An overlooked classic of Italian literature, this epic and unforgettable novel recounts one man's long and turbulent life in revolutionary Italy.
At the age of eighty-three and nearing death, Carlo Altoviti has decided to write down the confessions of his long life. He remembers everything: his unhappy childhood in the kitchens of the Castle of Fratta; romantic entanglements during the siege of Genoa; revolutionary fighting in Naples; and so much more. Throughout, Carlo lives only for his twin passions in life: his dream of a unified, free Italy and his undying love for the magnificent but inconstant Pisana. Peopled by a host of unforgettable characters - including drunken smugglers, saintly nuns, scheming priests, Napoleon and Lord Byron - this is an epic historical novel that tells the remarkable and inseparable stories of one man's life and the history of Italy's unification.
Ippolito Nievo was born in 1831 in Padua. Confessions of an Italian, written in 1858 and published posthumously in 1867, is his best known work. A patriot and a republican, he took part with Garibaldi and his Thousand in the momentous 1860 landing in Sicily to free the south from Bourbon rule. Nievo died before he reached the age of thirty, when his ship, en route from Palermo to Naples, went down in the Tyrrhenian Sea in early 1861. He was, Italo Calvino once said, the sole Italian novelist of the nineteenth century in the 'daredevil, swashbuckler, rambler' mould so dear to other European literatures.
Frederika Randall has worked as a cultural journalist for many years. Her previous translations include Luigi Meneghello's Deliver Us and Ottavio Cappellani's Sicilian Tragedee and Sergio Luzzatto's Padre Pio: Miracles and Politics in a Secular Age.
Lucy Riall is Professor of Comparative History at the European University Institute. Her many books include Garibaldi. Invention of a Hero.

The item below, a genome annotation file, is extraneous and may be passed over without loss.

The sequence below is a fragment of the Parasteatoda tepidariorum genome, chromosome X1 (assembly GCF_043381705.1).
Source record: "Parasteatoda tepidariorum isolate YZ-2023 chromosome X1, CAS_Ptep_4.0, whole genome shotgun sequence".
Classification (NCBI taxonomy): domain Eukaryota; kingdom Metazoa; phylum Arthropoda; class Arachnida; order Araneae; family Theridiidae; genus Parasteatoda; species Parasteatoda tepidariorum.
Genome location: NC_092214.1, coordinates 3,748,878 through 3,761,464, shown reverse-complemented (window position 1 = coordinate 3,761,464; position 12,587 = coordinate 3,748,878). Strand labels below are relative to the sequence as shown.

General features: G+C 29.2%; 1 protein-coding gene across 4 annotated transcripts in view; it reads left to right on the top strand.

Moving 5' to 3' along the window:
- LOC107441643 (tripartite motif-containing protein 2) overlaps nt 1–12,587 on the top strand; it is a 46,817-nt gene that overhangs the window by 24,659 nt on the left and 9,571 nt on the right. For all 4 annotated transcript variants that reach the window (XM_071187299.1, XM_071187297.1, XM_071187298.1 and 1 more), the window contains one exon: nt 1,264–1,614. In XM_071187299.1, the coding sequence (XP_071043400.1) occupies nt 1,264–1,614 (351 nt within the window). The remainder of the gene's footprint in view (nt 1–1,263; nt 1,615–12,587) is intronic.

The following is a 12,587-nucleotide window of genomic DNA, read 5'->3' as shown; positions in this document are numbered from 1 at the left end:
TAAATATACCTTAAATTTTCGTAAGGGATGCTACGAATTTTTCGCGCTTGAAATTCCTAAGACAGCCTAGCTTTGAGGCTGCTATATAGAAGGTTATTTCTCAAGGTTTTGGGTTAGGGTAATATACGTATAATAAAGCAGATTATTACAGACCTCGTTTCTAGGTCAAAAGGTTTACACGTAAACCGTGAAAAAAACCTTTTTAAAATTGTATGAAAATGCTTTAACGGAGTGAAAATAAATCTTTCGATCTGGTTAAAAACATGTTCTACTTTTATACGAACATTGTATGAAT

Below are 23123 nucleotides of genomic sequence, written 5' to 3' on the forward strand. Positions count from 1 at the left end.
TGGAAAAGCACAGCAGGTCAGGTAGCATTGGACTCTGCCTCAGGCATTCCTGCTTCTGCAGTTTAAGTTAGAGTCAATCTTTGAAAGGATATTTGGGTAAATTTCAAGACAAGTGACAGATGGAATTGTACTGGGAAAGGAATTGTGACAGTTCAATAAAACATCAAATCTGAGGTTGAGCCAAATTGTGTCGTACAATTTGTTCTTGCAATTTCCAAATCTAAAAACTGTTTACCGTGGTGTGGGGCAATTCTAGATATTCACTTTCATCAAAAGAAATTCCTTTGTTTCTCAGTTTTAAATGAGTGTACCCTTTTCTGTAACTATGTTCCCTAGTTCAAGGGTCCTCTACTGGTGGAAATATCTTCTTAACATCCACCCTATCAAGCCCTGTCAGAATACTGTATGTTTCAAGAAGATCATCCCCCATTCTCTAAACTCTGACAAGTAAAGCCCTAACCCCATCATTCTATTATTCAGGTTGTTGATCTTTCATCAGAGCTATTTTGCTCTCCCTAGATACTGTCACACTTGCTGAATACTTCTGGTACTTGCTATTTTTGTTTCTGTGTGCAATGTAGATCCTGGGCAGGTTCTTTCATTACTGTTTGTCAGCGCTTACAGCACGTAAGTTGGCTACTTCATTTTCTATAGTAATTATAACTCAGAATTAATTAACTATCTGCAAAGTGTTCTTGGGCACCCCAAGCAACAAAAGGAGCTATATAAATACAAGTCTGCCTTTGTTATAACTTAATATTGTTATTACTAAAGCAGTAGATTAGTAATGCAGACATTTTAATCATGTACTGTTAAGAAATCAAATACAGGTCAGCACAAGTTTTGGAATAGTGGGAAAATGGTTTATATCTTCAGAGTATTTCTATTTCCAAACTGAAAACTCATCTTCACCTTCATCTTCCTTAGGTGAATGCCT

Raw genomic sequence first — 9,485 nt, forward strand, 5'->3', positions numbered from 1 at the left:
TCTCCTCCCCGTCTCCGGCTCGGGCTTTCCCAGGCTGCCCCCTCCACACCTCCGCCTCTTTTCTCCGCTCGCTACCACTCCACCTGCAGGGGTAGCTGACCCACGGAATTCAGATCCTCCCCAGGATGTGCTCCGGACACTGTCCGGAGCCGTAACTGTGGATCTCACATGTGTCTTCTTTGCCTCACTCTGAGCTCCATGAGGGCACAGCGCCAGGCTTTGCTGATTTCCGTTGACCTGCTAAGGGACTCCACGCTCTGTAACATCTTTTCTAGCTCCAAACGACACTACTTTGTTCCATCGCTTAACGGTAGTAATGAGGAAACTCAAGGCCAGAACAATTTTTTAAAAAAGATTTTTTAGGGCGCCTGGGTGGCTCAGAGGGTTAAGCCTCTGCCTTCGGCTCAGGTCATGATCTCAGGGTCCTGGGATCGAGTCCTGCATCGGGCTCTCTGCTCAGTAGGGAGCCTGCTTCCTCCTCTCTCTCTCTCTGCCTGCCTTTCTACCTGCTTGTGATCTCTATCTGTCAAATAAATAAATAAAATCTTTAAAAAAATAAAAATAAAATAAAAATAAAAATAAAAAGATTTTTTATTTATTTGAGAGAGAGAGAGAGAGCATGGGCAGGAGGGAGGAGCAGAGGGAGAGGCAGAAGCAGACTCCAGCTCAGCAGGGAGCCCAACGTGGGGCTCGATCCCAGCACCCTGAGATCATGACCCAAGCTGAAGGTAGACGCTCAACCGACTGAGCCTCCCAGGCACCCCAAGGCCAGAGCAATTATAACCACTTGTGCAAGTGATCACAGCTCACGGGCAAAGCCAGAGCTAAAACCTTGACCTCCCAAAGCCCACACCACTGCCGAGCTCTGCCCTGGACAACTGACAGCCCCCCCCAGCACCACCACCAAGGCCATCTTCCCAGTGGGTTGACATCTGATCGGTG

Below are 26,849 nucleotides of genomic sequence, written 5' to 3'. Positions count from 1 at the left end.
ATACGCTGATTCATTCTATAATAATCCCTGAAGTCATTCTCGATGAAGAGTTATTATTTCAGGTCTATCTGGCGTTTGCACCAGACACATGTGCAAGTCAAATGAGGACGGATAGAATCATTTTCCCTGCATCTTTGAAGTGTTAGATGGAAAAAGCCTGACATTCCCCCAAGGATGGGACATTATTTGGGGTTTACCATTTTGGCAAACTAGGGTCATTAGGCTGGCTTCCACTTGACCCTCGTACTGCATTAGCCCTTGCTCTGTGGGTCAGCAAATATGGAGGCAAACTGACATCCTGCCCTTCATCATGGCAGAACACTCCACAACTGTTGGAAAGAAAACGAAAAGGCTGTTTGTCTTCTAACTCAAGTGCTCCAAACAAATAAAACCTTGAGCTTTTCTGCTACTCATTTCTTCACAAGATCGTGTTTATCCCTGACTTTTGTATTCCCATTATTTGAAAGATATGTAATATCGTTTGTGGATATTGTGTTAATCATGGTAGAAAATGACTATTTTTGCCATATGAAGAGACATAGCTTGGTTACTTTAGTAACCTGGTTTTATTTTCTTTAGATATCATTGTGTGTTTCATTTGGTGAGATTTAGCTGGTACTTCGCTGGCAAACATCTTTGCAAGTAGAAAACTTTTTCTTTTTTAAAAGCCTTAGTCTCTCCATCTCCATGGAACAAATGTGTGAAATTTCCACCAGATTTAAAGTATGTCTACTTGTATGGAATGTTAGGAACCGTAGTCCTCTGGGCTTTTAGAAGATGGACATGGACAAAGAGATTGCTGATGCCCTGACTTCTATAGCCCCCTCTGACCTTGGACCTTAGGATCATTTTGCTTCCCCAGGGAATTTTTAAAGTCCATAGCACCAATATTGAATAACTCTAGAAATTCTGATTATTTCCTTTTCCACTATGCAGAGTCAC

'Of all the furore that came out of the Risorgimento, only Manzoni and Nievo really matter today' - Umberto Eco
'The one 19th century Italian novel which has [for an Italian reader] that charm and fascination so abundant in foreign literatures' - Italo Calvino
'Perhaps the greatest Italian novel of the nineteenth century' - Roberto Carnero
'A spirited appeal for liberte, egalite and fraternite, the novel is also an astute, scathing and amusing human comedy, a tale of love, sex and betrayal, of great wealth and grinding poverty, of absolute power and scheming submission, of idealism and cynicism, courage and villainy' - The Literary Encyclopedia
Publisher: Penguin Books Ltd
Number of pages: 928
Weight: 631 g
Dimensions: 198 x 129 x 39 mm
Unfailingly lively ... a masterpiece ... The plot of Confessions is rich, picaresque, extravagant, and all is delivered in a fresh, lively prose ... The translator Frederika Randall has been remarkably successful in keeping the novel's flavor and sustaining Nievo's quirkiness and readability over so many pages ... As the governments of the post-Risorgimento period set about imposing a cultural homogeneity on the country, Alessandro Manzoni's conservative and very Catholic masterpiece, The Betrothed (1827), safely set in the distant past, was always going to be preferred to Nievo's rich and wild account of love and politics, where so much was dangerously close to home ... Yet there is no doubt in my mind which author English-speaking readers will prefer now that Confessions of an Italian is at last attractively translated in its entirety -- Tim Parks * New York Review of Books *
A wonderful blend of wit, political perspicuity and exuberant comic invention, The Confessions of an Italian has been called the great novel of the Risorgimento [...] Frederika Randall's admirable new translation now makes it available in all its sprawling, teasing, snook-cocking glory [...] This is a humane piece of fiction, funny and wise, but it is also a candid, astute account of what it feels like to combine lofty patriotic illusions about a People, with a realistic view of how ignoble and mistaken people generally are -- Lucy Hughes-Hallett * The Times Literary Supplement *
Of all the furore that came out of the Risorgimento, only Manzoni and Nievo really matter today -- Umberto Eco
The one 19th century Italian novel which has [for an Italian reader] that charm and fascination so abundant in foreign literatures -- Italo Calvino
Perhaps the greatest Italian novel of the nineteenth century -- Roberto Carnero